Republican’s Just Can’t See the Forest for the Trees: Moving Backwards is the Answer
The Republican Party has often been called by some the “good ole’ boys club”. As I became old enough to vote in the late 1960’s, I admired several legislators from both parties. I loved the exchange of ideas that led to eventual compromise and laws that made common sense.
The only issue at the time that those in my age group and younger saw little support for their cry to end the Vietnam War. Today we have still failed to learn from the first military action we lost as a nation.
With the advent of the TEA Party in 2008, some true conservatives who were more centrist, forecast the damage this extreme group would do to the G.O.P.
First of all, if George Bush would have been a better president, and not put us into two unnecessary wars, as well as actions that devastated our economy, the TEA Party would not exist. When Barrack Obama won the election in 2008, this radical group began to move Republicans to the extreme right.
David Frum, a conservative columnist and CNN contributor, was a speech writer for Bush. He was concerned in 2010 as he witnessed the TEA Party push for some short-term electoral gains that would hurt the party in the long run.
Their entire focus became deficit reduction and government spending. They supported efforts by lobbyists such as Grover Norquist to impose their will on Republican Congressmen and Senators. Norquist convinced them to give him their pledge that they would never vote for a tax increase on any group.
Julian Zelizer, a professor of history and public affairs at Princeton University says, “Republicans moved far to the right to capture TEA Party votes, only to lose the center”. He further said, “The TEA Party helped the G.O.P. bounce back from the Bush years, and the McCain loss”. He continued, “The short term boost was overshadowed by the long term damage.”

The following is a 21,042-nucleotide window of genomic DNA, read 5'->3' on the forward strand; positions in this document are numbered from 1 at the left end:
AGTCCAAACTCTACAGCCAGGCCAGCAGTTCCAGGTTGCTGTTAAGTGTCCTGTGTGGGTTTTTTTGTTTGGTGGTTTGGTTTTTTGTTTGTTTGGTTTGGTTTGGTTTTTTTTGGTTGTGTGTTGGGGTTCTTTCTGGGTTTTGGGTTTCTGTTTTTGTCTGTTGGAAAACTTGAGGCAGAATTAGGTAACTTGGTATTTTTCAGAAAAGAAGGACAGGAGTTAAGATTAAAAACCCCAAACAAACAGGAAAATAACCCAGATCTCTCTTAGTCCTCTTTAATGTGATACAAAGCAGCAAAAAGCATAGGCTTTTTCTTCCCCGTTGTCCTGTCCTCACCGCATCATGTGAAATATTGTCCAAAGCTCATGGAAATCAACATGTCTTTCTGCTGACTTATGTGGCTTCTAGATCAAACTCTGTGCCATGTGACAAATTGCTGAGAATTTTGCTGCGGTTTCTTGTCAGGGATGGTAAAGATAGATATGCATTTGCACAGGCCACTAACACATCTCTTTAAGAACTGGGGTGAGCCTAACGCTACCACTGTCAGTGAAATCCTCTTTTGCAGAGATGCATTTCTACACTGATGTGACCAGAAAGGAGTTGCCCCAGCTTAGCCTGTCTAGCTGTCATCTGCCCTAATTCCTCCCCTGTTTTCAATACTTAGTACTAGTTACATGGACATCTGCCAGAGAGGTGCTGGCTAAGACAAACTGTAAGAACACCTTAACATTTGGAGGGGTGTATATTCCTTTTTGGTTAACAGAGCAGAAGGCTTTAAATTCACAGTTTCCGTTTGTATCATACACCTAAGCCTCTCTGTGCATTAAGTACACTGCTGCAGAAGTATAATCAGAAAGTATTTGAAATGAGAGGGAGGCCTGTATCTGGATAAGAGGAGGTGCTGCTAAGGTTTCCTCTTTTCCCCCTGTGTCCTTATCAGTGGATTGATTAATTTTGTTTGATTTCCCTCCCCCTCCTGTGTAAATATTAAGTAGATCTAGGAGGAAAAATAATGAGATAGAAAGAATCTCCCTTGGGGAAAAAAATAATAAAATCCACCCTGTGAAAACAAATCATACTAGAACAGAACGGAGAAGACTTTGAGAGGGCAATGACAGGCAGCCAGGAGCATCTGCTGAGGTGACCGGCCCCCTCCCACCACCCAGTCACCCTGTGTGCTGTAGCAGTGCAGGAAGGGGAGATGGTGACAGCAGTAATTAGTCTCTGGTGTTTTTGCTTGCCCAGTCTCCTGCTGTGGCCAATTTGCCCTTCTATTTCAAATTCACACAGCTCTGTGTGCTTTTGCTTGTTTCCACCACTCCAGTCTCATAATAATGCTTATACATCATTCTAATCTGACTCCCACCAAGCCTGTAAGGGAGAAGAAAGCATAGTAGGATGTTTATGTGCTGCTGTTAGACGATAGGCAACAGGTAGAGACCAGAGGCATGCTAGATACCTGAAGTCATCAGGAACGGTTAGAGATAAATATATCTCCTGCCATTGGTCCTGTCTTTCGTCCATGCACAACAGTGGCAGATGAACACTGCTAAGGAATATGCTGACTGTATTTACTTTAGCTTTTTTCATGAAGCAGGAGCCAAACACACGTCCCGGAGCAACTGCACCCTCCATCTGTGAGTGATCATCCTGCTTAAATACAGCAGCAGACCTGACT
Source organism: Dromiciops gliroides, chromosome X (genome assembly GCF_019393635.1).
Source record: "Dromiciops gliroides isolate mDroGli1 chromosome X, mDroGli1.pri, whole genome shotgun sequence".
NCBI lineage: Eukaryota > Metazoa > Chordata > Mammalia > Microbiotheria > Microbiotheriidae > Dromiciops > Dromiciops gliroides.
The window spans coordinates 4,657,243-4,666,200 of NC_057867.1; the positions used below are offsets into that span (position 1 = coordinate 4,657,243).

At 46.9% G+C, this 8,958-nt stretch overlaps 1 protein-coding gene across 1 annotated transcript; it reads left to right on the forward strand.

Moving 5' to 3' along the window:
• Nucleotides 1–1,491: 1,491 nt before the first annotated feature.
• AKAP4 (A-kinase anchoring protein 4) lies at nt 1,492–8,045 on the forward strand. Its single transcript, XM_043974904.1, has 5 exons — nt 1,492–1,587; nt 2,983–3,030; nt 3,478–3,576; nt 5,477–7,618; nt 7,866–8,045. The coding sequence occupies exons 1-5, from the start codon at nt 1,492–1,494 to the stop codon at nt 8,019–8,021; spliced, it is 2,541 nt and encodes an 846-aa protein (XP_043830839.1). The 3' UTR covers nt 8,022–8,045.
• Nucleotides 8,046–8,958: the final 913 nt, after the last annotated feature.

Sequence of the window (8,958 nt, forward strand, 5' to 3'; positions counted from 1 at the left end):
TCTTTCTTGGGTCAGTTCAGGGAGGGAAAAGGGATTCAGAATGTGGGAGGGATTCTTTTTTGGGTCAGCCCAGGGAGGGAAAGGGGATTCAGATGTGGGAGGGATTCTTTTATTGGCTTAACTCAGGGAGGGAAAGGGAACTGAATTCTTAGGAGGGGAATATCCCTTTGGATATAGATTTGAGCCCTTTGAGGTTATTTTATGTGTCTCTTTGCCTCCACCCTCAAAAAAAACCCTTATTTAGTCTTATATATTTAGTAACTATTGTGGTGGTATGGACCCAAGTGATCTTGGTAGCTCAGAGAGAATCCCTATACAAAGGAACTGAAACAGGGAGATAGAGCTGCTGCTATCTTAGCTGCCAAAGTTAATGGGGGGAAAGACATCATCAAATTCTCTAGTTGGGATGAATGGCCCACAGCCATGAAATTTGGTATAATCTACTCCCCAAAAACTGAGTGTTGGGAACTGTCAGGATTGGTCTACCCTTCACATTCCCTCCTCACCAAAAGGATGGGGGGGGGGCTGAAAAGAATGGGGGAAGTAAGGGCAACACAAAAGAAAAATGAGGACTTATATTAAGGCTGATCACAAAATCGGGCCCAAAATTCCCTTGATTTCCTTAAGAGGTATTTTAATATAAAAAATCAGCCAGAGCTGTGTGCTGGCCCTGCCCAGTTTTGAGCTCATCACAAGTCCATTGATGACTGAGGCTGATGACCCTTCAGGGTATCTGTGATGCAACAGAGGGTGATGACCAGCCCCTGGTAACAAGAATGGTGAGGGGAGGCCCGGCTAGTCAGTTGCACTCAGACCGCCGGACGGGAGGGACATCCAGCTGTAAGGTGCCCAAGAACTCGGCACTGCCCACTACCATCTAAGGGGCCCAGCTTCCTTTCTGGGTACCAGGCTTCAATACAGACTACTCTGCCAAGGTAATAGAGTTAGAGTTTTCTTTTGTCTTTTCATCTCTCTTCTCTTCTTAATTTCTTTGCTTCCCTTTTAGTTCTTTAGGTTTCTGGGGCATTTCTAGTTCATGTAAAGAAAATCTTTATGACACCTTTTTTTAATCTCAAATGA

In 2010 TEA Party darlings Christine O’Donnell, Sharon Angle, and Kevin Buck all lost elections to Democrats. Analysts in Delaware, Nevada, and Colorado are all in agreement that Republican candidates defeated by the TEA Party would have won their elections.
During this year’s election Dick Luger lost the nomination to Tea Party candidate Richard Mourdock in Indiana. When Mourdock made comments about abortion, women rose up en-masse and Mourdock lost to the Democrat.
Republicans believed that their continued non-action and adherence to extreme right wing positions would be supported by a major win in the 2012 Presidential election. They had hoped to increase their majority numbers in the House, and gain control of the Senate. Things didn’t quite turn out that way.
The demographics of the 2012 election have Republicans scrambling to find change. The have to face the reality that they need the vote of women, and those who are no longer labeled “minorities”.
Extremes are never the answer. Extremes always eventually lead to failure. Today’s middle class is diverse, and they turn out to vote in numbers larger than in past elections. Single woman have become a bloc unto their own. Women are no longer rushing to marriage, preferring their independence, while seeking successful and satisfying careers.
We need three political parties. If we have to settle for two, let’s hope both can work together to accomplish re-creating a prosperous and great country. I want to see an end to the “do-nothing” politics of President Obama’s first four years.
News Correspondent-The Guardian Express